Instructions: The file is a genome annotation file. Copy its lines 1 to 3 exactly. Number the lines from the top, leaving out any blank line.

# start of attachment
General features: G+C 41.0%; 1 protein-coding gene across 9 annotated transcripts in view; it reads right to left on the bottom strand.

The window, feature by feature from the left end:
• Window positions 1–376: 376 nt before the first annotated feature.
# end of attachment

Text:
General features: G+C 41.0%; 1 protein-coding gene across 9 annotated transcripts in view; it reads right to left on the bottom strand.

The window, feature by feature from the left end:
• Window positions 1–376: 376 nt before the first annotated feature.